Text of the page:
Yet on the very face of things it was certain that the sacrifice would not save Greece. Even more certainly, it would leave Cyrenaica disarmed and helpless. We have now before us the opportunity for a repetition of the Greek fiasco on an incalculable scale.
The second front Stalin calls for would not save Russia: the Germans are ready for it and we are not. The mere effort of improvising this foreordained fiasco would weaken fatally the front where Hitler is now preparing to do us in.
The time has come to face the fact that Britain and America together, at this day, have not available the military resources to counterbalance the general superiority of German arms in Russia. What we are involved in is not a contest between statisticians. We are confronted with a condition, not a theory. The immediate problem before us now is to hold what ground we can in a defensive war: the fiasco of a pretended second front might sink Russia and sink us. Except for fighting our convoys through to Murmansk, the plain fact is that we can do little to affect the outcome of the struggle in Russia, however vital that struggle is to us. Russia is now bearing the main burden of the conflict because Stalin attempted to shoulder that burden on us — the “us” of 1939. The whole Lebensraum of a new front in the West is now in Hitler’s hands — far inside the coastal zone girdled by new concrete fortifications. The tragic sacrifice at Dieppe makes clear that our present resources of dive bombers cannot even dent that first-line armor.
The shortage of shipping is the most obvious vacuum in the concept of an additional second front. There is also the fact that British and American arsenals combined have not brought into the field the weapons necessary to meet a German army on equal terms. Most of our equipment is as good as the German, and some is better; but German tanks are far better armed than the British, and up to the present no British fleet or army has been equipped with dive bombers. They can be equipped only by future deliveries from the United States. British orders were placed here in June, 1940. The first deliveries had not reached Egypt in June, 1942.
In the first offensive, Wavell’s force had better mechanized equipment than the Italians, and was far better trained in mechanized warfare. His light tanks were quite able to carry out the work in hand, and his army as a whole was far more mobile.
These advantages disappeared when Rommel came on the scene. Against troops depleted by the transfers to Greece, he could strike with a telling superiority of mechanized forces; his equipment was as good as or better than the British; and his anti-tank weapons outranged the heaviest guns carried by British tanks. Under the circumstances it was no small feat for Wavell to have halted Rommel along the frontier.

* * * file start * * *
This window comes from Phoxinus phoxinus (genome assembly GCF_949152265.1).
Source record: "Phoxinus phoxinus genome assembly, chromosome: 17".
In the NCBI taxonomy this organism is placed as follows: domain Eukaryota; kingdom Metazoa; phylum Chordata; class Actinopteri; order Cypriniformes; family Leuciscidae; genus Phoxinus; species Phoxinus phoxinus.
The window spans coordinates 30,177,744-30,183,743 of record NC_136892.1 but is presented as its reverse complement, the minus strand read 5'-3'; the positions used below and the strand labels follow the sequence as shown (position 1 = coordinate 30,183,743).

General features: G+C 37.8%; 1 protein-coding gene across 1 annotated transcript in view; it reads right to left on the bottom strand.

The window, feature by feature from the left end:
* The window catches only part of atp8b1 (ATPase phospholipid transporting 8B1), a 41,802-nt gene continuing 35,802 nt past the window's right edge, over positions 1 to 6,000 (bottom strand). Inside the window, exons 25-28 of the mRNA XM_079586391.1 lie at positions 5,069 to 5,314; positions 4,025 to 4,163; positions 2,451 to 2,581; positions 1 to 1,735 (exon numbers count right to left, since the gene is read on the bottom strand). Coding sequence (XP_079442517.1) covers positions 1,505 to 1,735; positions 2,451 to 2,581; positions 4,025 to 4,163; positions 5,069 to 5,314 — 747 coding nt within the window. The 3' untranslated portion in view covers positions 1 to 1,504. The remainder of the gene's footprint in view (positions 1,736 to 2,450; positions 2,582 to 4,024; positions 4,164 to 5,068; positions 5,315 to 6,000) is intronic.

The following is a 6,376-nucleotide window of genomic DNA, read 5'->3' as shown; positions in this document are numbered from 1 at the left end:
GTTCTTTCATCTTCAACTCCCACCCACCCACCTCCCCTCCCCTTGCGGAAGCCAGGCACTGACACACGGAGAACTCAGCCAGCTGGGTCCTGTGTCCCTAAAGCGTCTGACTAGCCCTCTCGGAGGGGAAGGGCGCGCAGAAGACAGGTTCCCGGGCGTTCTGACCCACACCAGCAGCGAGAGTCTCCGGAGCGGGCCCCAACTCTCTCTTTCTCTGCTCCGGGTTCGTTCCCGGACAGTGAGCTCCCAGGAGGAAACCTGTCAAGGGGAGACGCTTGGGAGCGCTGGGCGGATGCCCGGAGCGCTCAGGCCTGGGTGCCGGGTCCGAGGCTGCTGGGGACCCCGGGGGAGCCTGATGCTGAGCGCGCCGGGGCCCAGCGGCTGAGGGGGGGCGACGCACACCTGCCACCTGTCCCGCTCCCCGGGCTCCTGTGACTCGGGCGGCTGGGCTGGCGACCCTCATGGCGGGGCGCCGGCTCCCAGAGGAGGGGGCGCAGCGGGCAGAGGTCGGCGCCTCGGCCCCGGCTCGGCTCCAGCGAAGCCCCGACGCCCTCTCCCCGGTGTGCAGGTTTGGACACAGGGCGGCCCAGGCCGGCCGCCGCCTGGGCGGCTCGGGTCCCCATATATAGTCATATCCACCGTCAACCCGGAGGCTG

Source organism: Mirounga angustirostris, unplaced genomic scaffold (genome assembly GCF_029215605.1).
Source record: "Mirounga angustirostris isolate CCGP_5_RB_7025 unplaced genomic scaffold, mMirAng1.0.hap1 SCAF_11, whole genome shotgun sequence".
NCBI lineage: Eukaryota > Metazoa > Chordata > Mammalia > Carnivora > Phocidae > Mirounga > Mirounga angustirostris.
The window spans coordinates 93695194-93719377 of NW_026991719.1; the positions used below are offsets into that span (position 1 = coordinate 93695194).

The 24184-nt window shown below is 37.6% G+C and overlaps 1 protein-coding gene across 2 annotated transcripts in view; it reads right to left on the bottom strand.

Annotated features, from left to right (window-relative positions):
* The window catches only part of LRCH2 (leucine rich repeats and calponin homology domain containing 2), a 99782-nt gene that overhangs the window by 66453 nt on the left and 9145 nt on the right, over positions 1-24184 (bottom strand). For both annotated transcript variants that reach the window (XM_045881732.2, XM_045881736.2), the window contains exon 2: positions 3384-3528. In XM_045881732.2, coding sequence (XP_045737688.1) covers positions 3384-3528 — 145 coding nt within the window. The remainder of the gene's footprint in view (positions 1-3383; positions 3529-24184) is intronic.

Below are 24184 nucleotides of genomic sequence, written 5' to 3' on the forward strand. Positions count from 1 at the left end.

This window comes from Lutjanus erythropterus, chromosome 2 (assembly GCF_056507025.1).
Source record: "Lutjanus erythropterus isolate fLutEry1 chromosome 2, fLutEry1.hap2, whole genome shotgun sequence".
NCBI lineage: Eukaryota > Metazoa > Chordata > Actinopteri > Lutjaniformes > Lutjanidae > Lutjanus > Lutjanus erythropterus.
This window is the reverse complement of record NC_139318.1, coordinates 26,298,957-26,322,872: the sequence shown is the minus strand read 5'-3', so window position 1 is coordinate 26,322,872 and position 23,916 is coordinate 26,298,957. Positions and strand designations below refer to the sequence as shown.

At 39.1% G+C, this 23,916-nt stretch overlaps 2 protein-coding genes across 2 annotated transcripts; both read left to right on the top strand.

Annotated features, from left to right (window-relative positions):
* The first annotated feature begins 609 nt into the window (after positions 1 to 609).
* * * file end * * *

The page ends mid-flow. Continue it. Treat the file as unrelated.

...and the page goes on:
These actions also brought into the field German medium tanks armed with 75’s (i.e., 15-pounders) against British tanks carrying nothing larger than 2-pounders. The effective range of the German guns is said to be over three times that of the 2-pounders. This contrast has dominated the fighting in Egypt since that day. The British 2-pounder is an excellent tank against infantry positions. In the naked landscape of Libya, mechanized warfare quickly develops the situation of duels between tank and tank, or tanks against anti-tank artillery. On this footing, the heaviest British tanks were hopelessly outranged.
All this was a matter of common knowledge in England by the end of 1941, and detailed drawings in the Illustrated London News set forth the point clearly to the nonprofessional public. During the following months its military correspondent, Captain Cyril Falls, stressed in the plainest terms the heavy handicap facing the Army of the Nile from enemy tanks armed with far heavier and longer-range guns. Auchinleck’s offensive of November, 1941, had to be launched against this known and certain handicap of superior enemy weapons.
This played a due part in the check suffered soon after his advance got under way, and in the heavy losses of tanks then incurred. All in all, it was a surprising achievement for Auchinleck to have won through and to have driven Rommel out from Cyrenaica. In turn, the initial success of Rommel’s counter-offensive from El Agheila (January, 1942) was due in no small part to the greater range and power of his 75-millimeter tank guns. (This is no random opinion: it is the considered judgment of the most competent authorities, expressed in Parliament last July by Mr. Oliver Lyttelton, whose Ministry is responsible for British tank production.)